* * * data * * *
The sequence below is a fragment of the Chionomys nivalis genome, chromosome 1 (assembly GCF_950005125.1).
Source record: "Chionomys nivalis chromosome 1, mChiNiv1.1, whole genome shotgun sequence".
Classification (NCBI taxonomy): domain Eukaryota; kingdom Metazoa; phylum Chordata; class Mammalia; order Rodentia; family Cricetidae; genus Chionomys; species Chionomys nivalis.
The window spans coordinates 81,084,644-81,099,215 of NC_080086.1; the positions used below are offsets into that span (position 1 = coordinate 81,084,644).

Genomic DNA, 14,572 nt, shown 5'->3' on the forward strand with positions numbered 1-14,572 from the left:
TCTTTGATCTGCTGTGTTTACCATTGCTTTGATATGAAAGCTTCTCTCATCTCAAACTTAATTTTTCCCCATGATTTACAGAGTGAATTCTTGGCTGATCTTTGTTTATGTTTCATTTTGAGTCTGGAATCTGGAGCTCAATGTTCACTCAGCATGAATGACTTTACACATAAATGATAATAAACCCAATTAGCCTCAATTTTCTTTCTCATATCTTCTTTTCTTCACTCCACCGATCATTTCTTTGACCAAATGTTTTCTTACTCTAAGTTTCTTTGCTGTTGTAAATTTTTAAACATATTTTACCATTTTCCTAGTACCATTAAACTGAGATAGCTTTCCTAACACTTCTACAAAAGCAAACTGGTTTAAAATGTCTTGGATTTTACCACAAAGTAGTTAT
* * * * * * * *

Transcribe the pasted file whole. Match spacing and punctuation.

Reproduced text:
The sequence below is a fragment of the Chionomys nivalis genome, chromosome 1 (assembly GCF_950005125.1).
Source record: "Chionomys nivalis chromosome 1, mChiNiv1.1, whole genome shotgun sequence".
Classification (NCBI taxonomy): domain Eukaryota; kingdom Metazoa; phylum Chordata; class Mammalia; order Rodentia; family Cricetidae; genus Chionomys; species Chionomys nivalis.
The window spans coordinates 81,084,644-81,099,215 of NC_080086.1; the positions used below are offsets into that span (position 1 = coordinate 81,084,644).

Genomic DNA, 14,572 nt, shown 5'->3' on the forward strand with positions numbered 1-14,572 from the left:
TCTTTGATCTGCTGTGTTTACCATTGCTTTGATATGAAAGCTTCTCTCATCTCAAACTTAATTTTTCCCCATGATTTACAGAGTGAATTCTTGGCTGATCTTTGTTTATGTTTCATTTTGAGTCTGGAATCTGGAGCTCAATGTTCACTCAGCATGAATGACTTTACACATAAATGATAATAAACCCAATTAGCCTCAATTTTCTTTCTCATATCTTCTTTTCTTCACTCCACCGATCATTTCTTTGACCAAATGTTTTCTTACTCTAAGTTTCTTTGCTGTTGTAAATTTTTAAACATATTTTACCATTTTCCTAGTACCATTAAACTGAGATAGCTTTCCTAACACTTCTACAAAAGCAAACTGGTTTAAAATGTCTTGGATTTTACCACAAAGTAGTTAT